Like many other psychological constructs (for example, personality or intelligence), the construct of ‘stress’ lacks a uniformly accepted definition. Literally, the term was borrowed from physics, in which it referred to a force or mechanical pressure that resulted in strain upon a particular structure. For example, a professional diver creates stress on a diving board in his or her approach to it; the flexibility of the diving board in response to the stress of his or her action represents strain. In this usage, stress leads to strain, with stress serving as a stimulus and strain as the response. This logic, however, has not been consistently followed in the translation of the term ‘stress’ from physics to psychology. Statements like “you are stressing me out” or “my job is causing me a lot of stress,” seem to use the term ‘stress’ as a response rather than a stimulus.
For purposes of clarity, it is probably best to differentiate between the use of the term ‘stress’ to refer to an environmental stimulus and its use to refer to the body’s response to that stimulus. Let’s call stimuli related to stress stressors, and the body’s response to stress the stress response. Given this distinction, events like job stress, traffic jams, interpersonal conflict, being pestered by telemarketers, and daily hassles represent stressors, while autonomic nervous system arousal, insomnia, worry and anxiety, and social withdrawal represent stress responses.
Although it has been helpful to distinguish stressors as either physical (change in temperature, posture, or physical activity) or psychological (threat to self-esteem or safety) in nature (Lovallo, 1997), the body’s response to them is often quite similar.
Conceptually, it is useful to differentiate stress responses into physiological, cognitive, affective, and behavioral (see Table 3.1). Physiological responses include the various components of the fight-flight response system of the autonomic nervous system outlined in section 1 in addition to muscle tension, a manifestation of the somatic nervous system. In a synchronized response to a particular stressor, pupils dilate, blood flow is redistributed to the muscles and brain, heart rate increases, respiration rate increases, and the neuroendocrine system releases catecholamines and cortisol into the bloodstream (see Table 3.2).
Neuroendocrine responses lead to a compromised immunologic status, leaving the body less able to resist infection by bacteria, viruses, and fungi (Lovallo, 1997). Cognitive stress responses include increased worry, maladaptive catastrophic thinking, and rumination, coupled with decreased concentration and information processing (blocked thoughts). Depression, anxiety, and anger constitute some affective stress responses, and social withdrawal, behavioral avoidance, substance use and abuse, irritability, and aggression are possible behavioral stress responses.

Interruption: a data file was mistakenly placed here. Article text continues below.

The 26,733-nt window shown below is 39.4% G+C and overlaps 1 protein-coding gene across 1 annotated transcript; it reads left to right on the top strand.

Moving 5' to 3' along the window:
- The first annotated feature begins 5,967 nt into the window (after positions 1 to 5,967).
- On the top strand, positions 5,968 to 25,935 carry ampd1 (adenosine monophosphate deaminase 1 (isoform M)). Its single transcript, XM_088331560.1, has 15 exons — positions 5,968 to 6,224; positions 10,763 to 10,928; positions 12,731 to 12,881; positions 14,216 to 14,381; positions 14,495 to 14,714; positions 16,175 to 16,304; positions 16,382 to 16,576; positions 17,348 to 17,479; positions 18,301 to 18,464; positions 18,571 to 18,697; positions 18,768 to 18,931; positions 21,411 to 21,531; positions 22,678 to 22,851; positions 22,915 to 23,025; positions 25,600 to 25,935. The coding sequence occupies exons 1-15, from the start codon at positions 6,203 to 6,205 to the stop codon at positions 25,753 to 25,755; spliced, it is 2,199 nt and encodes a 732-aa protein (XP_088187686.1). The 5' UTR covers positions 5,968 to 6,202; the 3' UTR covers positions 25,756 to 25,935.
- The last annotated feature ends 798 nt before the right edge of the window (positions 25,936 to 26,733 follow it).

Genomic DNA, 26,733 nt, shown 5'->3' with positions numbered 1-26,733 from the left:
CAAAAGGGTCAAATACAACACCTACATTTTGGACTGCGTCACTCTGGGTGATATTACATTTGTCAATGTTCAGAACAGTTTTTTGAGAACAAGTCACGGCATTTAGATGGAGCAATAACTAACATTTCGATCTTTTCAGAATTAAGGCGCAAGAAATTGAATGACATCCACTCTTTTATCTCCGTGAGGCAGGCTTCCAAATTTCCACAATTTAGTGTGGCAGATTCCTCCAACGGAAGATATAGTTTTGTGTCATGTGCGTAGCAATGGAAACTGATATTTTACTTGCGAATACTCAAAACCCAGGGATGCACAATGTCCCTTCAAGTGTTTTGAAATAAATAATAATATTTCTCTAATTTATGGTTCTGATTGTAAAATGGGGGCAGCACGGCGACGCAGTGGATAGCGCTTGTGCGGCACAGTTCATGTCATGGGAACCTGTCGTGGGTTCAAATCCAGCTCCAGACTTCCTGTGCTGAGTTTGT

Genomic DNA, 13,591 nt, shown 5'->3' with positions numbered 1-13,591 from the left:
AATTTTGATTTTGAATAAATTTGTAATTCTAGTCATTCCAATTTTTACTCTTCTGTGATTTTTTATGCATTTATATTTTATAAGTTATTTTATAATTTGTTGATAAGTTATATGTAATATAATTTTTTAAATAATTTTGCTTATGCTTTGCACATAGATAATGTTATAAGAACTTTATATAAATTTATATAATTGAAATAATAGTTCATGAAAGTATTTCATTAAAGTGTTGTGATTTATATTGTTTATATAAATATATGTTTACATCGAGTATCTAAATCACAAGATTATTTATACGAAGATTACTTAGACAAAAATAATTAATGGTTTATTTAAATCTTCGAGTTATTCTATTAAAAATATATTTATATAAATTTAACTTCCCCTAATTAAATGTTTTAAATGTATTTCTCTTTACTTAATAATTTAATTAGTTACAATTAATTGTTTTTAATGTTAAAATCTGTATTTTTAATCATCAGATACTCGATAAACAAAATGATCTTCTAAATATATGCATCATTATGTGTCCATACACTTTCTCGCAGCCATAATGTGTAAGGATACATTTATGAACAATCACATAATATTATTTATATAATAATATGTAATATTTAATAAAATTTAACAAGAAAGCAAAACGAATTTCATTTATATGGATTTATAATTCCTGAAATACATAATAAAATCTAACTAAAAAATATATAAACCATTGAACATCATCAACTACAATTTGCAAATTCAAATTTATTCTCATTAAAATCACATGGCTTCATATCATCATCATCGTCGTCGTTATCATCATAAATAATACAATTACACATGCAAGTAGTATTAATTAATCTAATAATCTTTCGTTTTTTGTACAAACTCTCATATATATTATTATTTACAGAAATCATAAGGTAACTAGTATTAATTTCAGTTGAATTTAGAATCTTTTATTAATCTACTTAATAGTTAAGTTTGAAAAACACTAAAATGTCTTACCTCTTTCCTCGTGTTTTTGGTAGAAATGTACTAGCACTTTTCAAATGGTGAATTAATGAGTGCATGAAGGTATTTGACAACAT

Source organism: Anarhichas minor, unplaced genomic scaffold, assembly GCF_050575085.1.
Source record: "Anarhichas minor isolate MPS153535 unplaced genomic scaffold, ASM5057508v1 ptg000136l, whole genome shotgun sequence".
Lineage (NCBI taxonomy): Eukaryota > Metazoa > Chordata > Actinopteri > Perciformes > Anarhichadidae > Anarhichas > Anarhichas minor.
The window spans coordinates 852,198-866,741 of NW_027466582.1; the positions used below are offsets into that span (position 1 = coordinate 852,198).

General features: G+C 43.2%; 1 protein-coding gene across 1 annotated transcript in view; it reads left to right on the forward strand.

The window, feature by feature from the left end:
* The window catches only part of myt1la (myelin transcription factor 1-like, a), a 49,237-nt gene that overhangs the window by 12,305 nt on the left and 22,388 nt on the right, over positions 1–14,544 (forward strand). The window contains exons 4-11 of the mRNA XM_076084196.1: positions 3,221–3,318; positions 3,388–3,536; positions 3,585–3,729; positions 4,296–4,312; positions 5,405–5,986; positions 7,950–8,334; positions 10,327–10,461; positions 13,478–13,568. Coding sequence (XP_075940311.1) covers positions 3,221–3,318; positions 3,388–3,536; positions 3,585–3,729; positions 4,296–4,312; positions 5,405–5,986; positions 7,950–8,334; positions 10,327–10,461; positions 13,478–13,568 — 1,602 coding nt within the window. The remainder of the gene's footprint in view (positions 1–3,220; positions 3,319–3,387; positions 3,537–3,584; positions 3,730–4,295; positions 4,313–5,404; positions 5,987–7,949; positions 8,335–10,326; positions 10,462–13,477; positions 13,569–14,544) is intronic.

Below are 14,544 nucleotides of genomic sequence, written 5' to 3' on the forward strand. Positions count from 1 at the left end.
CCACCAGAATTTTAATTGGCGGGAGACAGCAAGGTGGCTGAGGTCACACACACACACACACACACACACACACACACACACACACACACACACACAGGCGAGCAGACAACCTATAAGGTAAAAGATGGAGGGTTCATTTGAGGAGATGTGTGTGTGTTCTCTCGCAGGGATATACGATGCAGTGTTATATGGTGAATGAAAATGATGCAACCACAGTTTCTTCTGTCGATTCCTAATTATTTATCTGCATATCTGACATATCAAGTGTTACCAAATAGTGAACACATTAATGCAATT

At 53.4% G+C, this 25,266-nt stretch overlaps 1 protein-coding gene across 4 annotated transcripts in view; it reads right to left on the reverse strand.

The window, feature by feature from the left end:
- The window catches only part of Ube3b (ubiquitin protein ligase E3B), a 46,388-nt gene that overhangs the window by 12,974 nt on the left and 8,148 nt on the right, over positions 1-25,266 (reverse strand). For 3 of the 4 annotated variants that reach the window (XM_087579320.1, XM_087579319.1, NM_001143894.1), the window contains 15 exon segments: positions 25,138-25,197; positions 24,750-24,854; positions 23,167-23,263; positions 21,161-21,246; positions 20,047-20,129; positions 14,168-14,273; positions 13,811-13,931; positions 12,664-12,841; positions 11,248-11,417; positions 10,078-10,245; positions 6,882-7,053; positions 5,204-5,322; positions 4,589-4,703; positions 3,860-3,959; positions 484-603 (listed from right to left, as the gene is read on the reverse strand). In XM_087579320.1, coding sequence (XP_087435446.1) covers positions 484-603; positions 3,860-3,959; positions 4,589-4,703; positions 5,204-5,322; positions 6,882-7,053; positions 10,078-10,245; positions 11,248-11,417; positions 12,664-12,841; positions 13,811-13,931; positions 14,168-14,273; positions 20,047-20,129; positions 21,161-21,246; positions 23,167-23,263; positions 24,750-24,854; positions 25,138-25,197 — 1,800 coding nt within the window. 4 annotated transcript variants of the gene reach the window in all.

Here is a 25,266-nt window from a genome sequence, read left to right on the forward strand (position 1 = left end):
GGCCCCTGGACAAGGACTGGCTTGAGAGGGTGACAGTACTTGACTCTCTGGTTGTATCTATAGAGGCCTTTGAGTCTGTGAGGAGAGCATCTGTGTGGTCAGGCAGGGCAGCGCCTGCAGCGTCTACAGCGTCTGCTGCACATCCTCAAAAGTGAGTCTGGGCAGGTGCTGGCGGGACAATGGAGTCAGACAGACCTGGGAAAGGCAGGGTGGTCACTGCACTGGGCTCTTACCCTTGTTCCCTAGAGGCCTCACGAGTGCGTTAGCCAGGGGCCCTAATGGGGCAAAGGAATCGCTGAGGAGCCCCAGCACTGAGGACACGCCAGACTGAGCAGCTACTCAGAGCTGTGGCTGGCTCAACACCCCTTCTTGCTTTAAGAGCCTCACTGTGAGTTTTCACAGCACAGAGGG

It is generally recognized that these various response systems are interrelated in some way so that increases in one response system affect responses in the three remaining systems.
It is also important to differentiate short-term, or acute, stress responses, from longer-term, or chronic, stress responses. A single stress-filled encounter is extremely unlikely to result in an enduring medical problem like a peptic ulcer, asthma, or cardiovascular disease. As has been widely reported, however, there are recognized associations between life stressors and a variety of chronic medical disease endpoints, including cancer (Anderson, 2002), coronary heart disease (Rozanski, Blumenthal, and Kaplan, 1999), diabetes mellitus (Cox and GonderFrederick, 1991), gastrointestinal disturbances (Duffy et al., 1991; Levenstein, 2002), and skin diseases (House et al., 1979), among others (Caplan et al., 1975; Cobb and Rose, 1973). Because these chronic health problems develop over periods of time as long as years or even decades and the physiological changes that occur during this period occur gradually, it is generally believed that these chronic stress responses evolve from acute stress responses that occur either too frequently or at too great an intensity. In other words, chronic stress responses could be prevented if acute stress responses to environmental stressors never happened in the first place.
The exact mechanism involved in the transition from acute to chronic stress responses is a matter of debate. While some investigators have focused on the causal relations among acute physiological responses and chronic diseases (McEwen and Stellar, 1993), others have highlighted the direct link between various acute behavioral stress responses (for example, smoking or substance use) and chronic diseases (Cohen and Rodriquez, 1995). In the case of cardiovascular disease, for example, exaggerated acute physiological responses (Krantz and Manuck, 1984), acute behavioral responses like smoking and leading a sedentary life (Paffenbarger et al., 1986), and the acute affective response of depression (Rozanski et al., 1999) have all been implicated as factors contributing to the development of atherosclerosis. It is evident in relations like these that multiple causal factors are likely to be involved in explaining how acute stress responses lead to specific chronic stress responses. Several theories regarding the mechanisms responsible for mediating the relation between a psychological construct like stress and actual physiological tissue damage have been examined and have received some empirical support.